Michael's Musings

FridayReads: Newbery Winners of the 1920s

(FridayReads is a weekly feature in which I discuss a book that I’m either currently reading or just have on my mind. It is inspired by @TheBookMaven and her #FridayReads hashtag.)

I’m going to expand the boundaries of this feature a bit and talk about a whole bunch of books, rather than just one.

At the start of 2012, I joined a two-year challenge to read, in chronological order, every winner of the Newbery Medal, from 1922 (when it was first awarded) to present. As Newbery time draws near once again (the 2013 award will be issued in January), I find myself thinking back to the earliest winning books. Here they are:

These books won the Newbery award between 1922-1929

I’ll admit, there was no book in the award’s first decade that really wowed me. But it was interesting to see what was recognized as the cream of the crop so long ago.

One major difference I noticed between these and much of contemporary kids’ books was that of pacing. Excepting the short story collections, Tales from Silver Lands and Shen of the Sea, the early winners were extremely heavy on description, chock-full of meticulously cataloged details. It certainly made for dreary reading in a lot of cases — though personally, I loved the detail brought to Trumpeter of Krakow by Eric P. Kelly, whose training as a newspaperman surely shows in his descriptive skill.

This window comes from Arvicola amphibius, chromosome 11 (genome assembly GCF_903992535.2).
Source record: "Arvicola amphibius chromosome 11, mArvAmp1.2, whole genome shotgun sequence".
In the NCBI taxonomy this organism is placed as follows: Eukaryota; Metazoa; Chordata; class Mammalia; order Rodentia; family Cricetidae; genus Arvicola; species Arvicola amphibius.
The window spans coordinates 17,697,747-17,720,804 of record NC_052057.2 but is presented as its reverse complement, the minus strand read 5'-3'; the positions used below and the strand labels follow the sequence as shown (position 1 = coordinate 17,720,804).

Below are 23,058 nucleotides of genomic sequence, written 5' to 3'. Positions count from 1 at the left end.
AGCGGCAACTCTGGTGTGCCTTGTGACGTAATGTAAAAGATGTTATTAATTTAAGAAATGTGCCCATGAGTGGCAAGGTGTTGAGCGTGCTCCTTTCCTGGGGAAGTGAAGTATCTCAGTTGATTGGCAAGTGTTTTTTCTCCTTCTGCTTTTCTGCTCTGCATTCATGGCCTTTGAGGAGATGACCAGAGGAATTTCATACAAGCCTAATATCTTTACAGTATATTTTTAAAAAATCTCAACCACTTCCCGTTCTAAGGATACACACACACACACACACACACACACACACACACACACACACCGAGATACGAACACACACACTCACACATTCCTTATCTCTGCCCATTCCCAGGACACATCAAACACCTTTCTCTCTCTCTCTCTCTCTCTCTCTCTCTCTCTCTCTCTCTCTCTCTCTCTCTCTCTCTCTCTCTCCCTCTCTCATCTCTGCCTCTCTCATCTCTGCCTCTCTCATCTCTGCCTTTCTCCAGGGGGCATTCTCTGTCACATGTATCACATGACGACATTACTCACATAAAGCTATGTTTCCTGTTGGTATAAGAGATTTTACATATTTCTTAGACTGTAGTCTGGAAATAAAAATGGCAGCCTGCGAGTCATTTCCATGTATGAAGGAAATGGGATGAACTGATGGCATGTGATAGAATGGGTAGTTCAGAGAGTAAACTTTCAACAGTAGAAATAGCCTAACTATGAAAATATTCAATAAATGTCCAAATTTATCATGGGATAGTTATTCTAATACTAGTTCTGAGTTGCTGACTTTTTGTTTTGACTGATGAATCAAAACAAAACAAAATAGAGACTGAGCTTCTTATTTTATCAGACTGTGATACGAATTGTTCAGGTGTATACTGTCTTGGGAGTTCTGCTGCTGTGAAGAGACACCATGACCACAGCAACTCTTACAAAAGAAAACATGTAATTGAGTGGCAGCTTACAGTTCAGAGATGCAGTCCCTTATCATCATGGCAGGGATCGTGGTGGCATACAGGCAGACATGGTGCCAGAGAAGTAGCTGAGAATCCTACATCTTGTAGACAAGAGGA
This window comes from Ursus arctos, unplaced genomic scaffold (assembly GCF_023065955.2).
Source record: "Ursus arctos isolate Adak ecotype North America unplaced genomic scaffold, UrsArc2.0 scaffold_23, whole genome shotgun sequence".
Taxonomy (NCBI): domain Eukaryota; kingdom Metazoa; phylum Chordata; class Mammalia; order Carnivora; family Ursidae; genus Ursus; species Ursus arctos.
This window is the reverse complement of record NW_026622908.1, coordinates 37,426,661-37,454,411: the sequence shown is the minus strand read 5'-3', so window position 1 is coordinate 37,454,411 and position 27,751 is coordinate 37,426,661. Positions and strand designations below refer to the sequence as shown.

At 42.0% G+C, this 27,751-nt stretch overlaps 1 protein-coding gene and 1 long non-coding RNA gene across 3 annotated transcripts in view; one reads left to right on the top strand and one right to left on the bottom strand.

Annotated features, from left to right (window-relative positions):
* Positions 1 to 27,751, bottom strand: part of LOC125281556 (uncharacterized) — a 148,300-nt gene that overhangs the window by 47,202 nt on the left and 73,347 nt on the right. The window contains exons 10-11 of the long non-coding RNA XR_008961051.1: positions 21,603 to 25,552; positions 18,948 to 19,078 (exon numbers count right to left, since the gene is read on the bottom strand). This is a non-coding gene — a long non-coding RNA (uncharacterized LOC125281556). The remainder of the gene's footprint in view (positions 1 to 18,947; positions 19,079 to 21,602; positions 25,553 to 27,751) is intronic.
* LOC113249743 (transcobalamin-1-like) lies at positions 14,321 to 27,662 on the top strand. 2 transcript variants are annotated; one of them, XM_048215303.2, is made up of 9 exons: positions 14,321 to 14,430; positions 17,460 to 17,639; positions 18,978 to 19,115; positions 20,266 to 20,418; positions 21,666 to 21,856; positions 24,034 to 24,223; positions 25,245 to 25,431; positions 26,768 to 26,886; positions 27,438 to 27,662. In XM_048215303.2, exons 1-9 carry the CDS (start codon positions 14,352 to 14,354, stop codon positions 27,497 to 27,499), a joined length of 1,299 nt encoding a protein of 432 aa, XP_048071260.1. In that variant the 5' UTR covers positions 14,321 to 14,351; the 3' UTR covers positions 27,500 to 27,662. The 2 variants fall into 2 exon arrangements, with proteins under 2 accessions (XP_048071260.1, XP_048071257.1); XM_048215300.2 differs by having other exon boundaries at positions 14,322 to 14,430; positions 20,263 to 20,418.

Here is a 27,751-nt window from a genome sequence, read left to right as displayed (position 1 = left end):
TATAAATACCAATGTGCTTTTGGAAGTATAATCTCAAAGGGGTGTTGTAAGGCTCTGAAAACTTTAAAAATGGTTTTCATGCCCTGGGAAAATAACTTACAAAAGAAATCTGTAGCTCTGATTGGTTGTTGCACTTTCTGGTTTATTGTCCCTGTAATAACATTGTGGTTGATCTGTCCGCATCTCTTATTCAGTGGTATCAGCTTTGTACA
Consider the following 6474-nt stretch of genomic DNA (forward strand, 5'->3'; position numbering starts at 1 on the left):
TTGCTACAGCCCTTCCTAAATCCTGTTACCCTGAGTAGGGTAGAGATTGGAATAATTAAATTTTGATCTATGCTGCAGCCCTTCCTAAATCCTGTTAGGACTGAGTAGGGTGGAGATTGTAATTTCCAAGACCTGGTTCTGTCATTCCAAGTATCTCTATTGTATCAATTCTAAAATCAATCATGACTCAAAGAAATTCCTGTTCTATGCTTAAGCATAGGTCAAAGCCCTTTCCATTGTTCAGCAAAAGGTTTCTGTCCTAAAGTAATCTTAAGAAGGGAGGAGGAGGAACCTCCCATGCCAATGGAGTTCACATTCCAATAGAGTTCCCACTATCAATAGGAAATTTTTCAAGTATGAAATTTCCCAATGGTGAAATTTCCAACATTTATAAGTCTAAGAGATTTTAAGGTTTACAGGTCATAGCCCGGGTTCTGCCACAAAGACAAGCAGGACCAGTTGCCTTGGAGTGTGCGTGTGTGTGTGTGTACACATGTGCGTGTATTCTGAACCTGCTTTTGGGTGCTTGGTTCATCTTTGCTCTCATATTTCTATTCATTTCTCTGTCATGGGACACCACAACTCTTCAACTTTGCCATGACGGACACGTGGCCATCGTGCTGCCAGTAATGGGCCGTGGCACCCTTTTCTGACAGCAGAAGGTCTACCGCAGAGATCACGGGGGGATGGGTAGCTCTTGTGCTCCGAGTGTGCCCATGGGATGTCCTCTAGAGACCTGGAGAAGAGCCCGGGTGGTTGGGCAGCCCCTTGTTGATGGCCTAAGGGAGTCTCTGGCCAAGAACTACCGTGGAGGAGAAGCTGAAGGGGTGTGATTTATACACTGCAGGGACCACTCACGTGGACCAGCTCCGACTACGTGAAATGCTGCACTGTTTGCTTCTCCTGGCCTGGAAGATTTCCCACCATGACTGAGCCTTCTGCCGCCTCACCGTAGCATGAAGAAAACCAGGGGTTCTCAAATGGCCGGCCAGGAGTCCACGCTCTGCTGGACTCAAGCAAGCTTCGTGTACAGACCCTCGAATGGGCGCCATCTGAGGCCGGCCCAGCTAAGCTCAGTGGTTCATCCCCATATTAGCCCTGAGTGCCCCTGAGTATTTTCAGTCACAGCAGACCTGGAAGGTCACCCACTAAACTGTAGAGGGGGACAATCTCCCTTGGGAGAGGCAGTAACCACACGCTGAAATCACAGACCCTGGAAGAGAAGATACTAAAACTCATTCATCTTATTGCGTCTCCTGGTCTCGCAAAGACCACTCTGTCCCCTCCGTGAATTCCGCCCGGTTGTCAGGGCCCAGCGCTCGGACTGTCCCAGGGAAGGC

I was surprised at how much attention was paid to non-American cultures in this group of books — though unsurprised at the judgment leveled at these cultures, especially when it came to “primitives” and “savages” (as they were so jarringly described). Across the board, these books were written in such a way that assumed that the audience would already share the opinion that white/Western culture was inherently superior.

If I had to recommend one book out of the group, it would either be Gay-Neck: The Story of a Pigeon, or Trumpeter of Krakow. (From a pure storytelling perspective, The Story of Doctor Doolittle was likely the best book — but the random and disturbingly casual use of the “n-word” in that book really makes it so that I can’t recommend it.)

Also, if you’re going to dig into one or more of these books, I highly recommend doing it in the way that I did: by visiting a public library, taking the book to a table, and reading it right there. Turning the process into something almost ceremonial made the worst passages of these books bearable.

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